Recording oral histories; a race against time.
Genealogy experts are experiencing a race against time in Sub-Saharan Africa; an area that spans 36 countries. There is an urgency to collect oral interviews of African genealogy because family historians are aging and some are dying before those histories can be recorded.
Dr. Osei-Agyemang Bonsu, an area manager for the Church’s , is working hard to preserve family history in Sub-Saharan Africa. He has spent the past five years working with a team of contractors to record the histories and take pictures of the elderly family historians he called “informants.”
Ultimately the team’s efforts will be freely searchable online at FamilySearch.org. “Every family has a particular person who knows the history of that particular family, and you need to know who that person is,” said Bonsu during a Skype interview from Ghana. “They are dying fast and going away with all this information.”
Written records for many Native Africans didn’t appear until war registration records were created in 1949, and he said those are deteriorating. “They are not well-kept and they are not on quality paper, and so these are also getting lost quickly,” added Bonsu, who has been involved in efforts to digitize historic records in Ghana, Ivory Coast, Liberia, South Africa and Zimbabwe. He said field workers will be moving to records in Nigeria this year.
“We are losing information every day, and that’s my worry,” said Bonsu, who spoke at the RootsTech Conference in Salt Lake City on 6 February 2014, on the challenges facing those tracing their African ancestry.
“To me the biggest issue is the naming system,” explained Bonsu. “In some tribes there’s nothing like surnames.” Some people have several names, including choosing a name for those who are Christian. “You can drop one of your names any time, and pick the other at any time; that makes it very challenging,” he said. African women who marry also may not register the name of their husband.
Bonsu told the story of an 86-year-old informant who spent three days recording the family history of his village with his contractors. On the fourth day, they returned to thank him before moving on to another village only to learn that he had died. “If we had been just three days late, all of the information would have been gone,” he said. They attended his funeral and donated a copy of the information to the family, “and that was the greatest thing that they ever got and they cherished it so much.”
The local youth used to sit with the informants and talk to them about their family histories, but Bonsu said “urban drift” is an issue as they leave their villages. “Now because of poverty, a lot of these young men are coming to the city,” he said.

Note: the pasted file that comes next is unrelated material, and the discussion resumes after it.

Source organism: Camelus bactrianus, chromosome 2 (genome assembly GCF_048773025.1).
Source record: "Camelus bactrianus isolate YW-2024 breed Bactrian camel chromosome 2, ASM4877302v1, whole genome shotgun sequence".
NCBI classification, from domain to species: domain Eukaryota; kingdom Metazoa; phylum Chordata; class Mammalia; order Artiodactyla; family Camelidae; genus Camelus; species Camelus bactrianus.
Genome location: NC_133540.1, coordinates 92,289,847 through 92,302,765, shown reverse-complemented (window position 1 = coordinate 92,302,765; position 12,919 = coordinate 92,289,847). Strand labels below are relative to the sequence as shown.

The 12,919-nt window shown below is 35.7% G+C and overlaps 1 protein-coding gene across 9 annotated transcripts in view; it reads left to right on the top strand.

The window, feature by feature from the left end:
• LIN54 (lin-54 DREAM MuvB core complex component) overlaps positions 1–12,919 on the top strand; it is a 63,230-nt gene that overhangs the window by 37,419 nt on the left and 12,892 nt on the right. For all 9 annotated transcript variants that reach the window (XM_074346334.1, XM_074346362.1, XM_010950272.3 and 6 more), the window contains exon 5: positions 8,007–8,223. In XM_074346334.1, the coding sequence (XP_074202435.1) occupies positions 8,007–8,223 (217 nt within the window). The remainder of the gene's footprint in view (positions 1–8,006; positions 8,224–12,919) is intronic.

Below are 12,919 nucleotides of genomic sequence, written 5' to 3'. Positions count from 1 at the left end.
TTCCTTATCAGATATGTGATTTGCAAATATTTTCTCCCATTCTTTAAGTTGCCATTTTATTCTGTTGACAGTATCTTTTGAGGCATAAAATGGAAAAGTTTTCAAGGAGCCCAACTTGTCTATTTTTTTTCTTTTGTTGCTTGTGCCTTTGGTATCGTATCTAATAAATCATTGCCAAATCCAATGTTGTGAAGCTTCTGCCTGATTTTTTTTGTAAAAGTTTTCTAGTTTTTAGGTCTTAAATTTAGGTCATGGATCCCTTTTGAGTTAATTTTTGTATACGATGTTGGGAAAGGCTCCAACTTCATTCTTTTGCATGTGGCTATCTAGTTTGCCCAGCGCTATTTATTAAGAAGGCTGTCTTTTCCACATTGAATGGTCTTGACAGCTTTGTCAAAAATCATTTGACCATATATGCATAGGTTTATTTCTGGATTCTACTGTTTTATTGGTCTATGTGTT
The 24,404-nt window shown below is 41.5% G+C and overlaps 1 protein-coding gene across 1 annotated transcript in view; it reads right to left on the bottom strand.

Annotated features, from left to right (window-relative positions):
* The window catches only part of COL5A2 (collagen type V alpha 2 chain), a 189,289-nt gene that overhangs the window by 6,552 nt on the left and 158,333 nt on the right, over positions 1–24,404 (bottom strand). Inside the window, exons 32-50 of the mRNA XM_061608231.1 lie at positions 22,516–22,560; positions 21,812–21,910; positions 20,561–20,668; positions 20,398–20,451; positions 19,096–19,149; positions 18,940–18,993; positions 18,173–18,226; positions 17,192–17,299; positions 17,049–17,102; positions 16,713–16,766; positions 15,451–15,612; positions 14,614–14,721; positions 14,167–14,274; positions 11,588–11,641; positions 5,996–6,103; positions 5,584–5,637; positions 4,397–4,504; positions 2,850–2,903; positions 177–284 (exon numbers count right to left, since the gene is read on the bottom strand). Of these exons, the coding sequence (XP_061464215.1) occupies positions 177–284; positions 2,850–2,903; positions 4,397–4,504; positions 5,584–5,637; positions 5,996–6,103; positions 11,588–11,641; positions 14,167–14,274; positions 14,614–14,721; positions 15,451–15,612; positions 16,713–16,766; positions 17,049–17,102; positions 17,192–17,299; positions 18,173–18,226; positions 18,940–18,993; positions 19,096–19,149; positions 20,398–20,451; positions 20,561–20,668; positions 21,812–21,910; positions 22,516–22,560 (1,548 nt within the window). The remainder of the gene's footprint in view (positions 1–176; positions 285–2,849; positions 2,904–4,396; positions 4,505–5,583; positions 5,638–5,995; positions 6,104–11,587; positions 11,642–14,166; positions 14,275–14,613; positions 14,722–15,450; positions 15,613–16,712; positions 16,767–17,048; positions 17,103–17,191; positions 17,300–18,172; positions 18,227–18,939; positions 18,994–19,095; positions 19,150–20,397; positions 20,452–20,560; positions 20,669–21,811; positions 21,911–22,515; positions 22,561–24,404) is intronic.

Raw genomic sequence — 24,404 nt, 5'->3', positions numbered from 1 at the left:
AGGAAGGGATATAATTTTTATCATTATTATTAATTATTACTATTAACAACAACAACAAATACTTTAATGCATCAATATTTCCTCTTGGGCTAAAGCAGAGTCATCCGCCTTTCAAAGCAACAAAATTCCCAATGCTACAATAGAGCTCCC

Many contractors are working to gather the oral histories with audio recorders and digital cameras, said Bonsu but more resources are needed for the field workers to speed up the work. He explained that the majority of the contractors who are recording the oral histories are not members of the Church, but “they love it and they are so happy to be part of it.”
Bonsu estimates that 10,000 oral histories have been recorded so far. His hope is to have other organizations join the project so at least 50,000 interviews can be achieved in the next five years. The eventual goal is to cover most of the continent, said Bonsu.
“The people we are interviewing are so happy,” he said. ”It’s one thing, just having the history. It’s another thing showing the pictures of the people you have talked to. That makes all the difference.”
Another way families in Africa are sharing their histories is by using a family tree or drawing pictures as a way to record genealogy. “The time to make all of the effort to collect this information is now--not tomorrow, not the day after tomorrow, but now, and that is what we’re hoping that we can get all the support to do,” concluded Bonsu.
Genealogical research can be challenging for people trying to fill in their family tree with ancestors of African descent, especially if those relatives endured early-American slavery. Most slaves from Africa arrived in the U.S. by 1800, virtually severing any connection to family remaining in their home villages.
Such an abrupt disruption in lineage has made it tough for African Americans to find their ancestors on that continent, said Jim Ison, an Ohio-based Northeast area manager for FamilySearch. “Unless you have a strong oral history that’s remained, that becomes a problem for African Americans,” said Ison.
Many African Americans were not included in census data until 1870. “As you move back in time and as you get through the Emancipation, it becomes much more difficult,” confirmed Ison. The Emancipation Proclamation ending slavery in the U.S. was an executive order issued by President Lincoln in 1863.
Ison added that the Freemen's records have limited information. “While it’s really great if your ancestor was a depositor, not that many people were depositors.” He said records of enslaved people may be helpful. “If they can figure out who the slaveholder was, they can start researching the slaveholders’ family.”
Elon Cook, Tamu Smith, and Zandra Vranes are friends who use FamilySearch to trace their African roots and who also attended the RootsTech Conference in Salt Lake City.
Cook has traced her ancestors of African descent back to the late 1700s and likes to meet people who have common ancestors. "It has been a really amazing experience usually starting from a document that I find online and then taking it into the real world," she said.
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